The Lodi City Council voted unanimously on Wednesday to allow prayers to be said in Jesus' name before council meetings.
The 5-0 vote repeals the city's current policy requiring prayers to be "non-sectarian and non-denominational." A new policy allowing uncensored invocations will be developed.
"I personally regret the decision this council made to have prayers that were nondenominational and nonsectarian," said Mayor Larry Hansen, according to the Stockton Record. "I believe the right decision is to set up a policy that allows uncensored prayers by anybody in this community who is a recognized part of the clergy."
Hundreds of Lodi, Calif., residents marched near Hutchins Street Square and packed the auditorium for a public hearing on the issue. The city council opted to open the debate to the public after atheists and agnostics at the Freedom From Religion Foundation complained in May that the prayers at the start of meetings "impermissibly advance Christianity."
Residents were divided as religious leaders appealed to the council to allow prayers in Jesus' name and others called for a ban on prayers altogether.
Some suggested that council meetings be preceded by a moment of silence rather than prayer.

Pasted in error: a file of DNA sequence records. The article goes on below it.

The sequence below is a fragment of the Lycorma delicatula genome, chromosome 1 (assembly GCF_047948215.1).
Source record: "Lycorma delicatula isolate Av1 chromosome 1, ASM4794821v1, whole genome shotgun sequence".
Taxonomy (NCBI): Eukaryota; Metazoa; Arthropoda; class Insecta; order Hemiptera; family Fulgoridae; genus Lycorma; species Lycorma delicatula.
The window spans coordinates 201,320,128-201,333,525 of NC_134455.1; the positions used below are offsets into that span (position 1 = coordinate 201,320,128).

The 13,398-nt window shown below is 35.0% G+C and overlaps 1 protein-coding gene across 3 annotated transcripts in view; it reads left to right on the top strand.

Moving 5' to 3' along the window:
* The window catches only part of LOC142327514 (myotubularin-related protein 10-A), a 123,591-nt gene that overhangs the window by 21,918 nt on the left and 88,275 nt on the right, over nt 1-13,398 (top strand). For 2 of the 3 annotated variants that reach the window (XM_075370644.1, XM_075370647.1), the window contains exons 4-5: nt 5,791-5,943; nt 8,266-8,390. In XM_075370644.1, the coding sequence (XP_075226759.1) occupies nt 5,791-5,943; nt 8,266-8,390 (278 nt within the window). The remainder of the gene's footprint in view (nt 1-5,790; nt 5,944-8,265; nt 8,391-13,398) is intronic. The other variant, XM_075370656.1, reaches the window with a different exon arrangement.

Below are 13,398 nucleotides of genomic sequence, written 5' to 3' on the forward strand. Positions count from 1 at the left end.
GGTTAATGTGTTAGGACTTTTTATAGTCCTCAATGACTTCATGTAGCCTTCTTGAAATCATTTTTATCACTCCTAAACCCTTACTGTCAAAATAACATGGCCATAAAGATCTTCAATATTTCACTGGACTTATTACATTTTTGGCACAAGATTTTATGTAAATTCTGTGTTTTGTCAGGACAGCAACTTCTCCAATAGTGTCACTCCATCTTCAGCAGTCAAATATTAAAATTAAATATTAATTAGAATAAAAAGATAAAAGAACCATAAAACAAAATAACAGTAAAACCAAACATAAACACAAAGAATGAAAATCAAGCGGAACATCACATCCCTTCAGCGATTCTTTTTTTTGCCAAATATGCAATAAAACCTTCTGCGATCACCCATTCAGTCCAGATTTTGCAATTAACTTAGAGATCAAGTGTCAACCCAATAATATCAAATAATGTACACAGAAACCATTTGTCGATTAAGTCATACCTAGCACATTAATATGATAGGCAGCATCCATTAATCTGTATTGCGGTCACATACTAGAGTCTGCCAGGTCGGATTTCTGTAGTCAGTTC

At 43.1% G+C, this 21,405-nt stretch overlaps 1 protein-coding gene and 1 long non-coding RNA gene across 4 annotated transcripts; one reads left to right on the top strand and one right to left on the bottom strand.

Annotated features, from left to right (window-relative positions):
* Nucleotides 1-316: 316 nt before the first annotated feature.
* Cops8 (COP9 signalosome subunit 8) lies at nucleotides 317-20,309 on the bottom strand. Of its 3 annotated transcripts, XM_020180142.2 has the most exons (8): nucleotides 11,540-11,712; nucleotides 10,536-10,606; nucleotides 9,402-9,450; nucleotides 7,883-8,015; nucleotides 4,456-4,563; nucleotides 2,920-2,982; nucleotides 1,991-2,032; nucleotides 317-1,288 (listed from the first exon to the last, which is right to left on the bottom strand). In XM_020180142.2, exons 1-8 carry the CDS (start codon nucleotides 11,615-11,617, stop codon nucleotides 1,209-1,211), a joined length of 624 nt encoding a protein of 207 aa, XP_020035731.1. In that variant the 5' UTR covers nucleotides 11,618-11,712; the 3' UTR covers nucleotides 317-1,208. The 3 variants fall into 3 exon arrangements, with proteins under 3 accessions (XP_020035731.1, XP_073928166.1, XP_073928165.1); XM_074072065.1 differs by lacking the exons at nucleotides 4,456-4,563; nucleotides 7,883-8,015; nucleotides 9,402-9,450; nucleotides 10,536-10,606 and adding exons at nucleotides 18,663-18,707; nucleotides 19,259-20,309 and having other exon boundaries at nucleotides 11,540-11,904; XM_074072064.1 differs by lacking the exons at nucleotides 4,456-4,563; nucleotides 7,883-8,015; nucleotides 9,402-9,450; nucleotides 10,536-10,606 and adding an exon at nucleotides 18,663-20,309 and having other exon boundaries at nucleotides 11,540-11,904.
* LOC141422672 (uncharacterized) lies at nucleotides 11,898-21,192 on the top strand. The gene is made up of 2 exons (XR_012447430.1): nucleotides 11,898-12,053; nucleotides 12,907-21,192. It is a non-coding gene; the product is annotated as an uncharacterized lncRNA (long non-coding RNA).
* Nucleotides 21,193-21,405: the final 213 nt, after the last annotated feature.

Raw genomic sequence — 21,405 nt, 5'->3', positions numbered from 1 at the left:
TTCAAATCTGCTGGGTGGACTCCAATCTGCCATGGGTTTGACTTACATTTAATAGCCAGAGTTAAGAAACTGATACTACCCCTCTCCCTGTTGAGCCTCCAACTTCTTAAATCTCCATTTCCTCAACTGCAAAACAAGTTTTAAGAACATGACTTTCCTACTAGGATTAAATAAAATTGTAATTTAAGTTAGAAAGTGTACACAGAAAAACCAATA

Lodi resident Andrea Songey-Neff told The Sacramento Bee that she favored the city's policy on nonsectarian invocations.
"We had a good policy in place. The Christians decided to shove their lifestyle in our faces," she said to the local newspaper.
But for Alamo attorney Terry Thompson, nonsectarian prayer "is like a banquet without food."
"You want the Lord's blessings on your deliberations. That's the real issue here," he said, as reported by the local Bee.
For months, former Navy Chaplain Gordon James Klingenschmitt, who organized The Pray In Jesus Name Project, has been lobbying and petitioning in Lodi and other cities in support of the right to invoke Jesus' name. He contends that praying in Jesus' name is constitutional and has urged city officials not to submit to the atheists.
During the public hearing on Wednesday, he advocated for permitting not only Christian invocations but also atheist, Muslim, Jewish and Buddhist prayers.
The city council's decision to allow uncensored prayers follows votes in three other California cities – Tehachapi, Tracy, and Turlock – favoring invocations of all faiths and of no faith.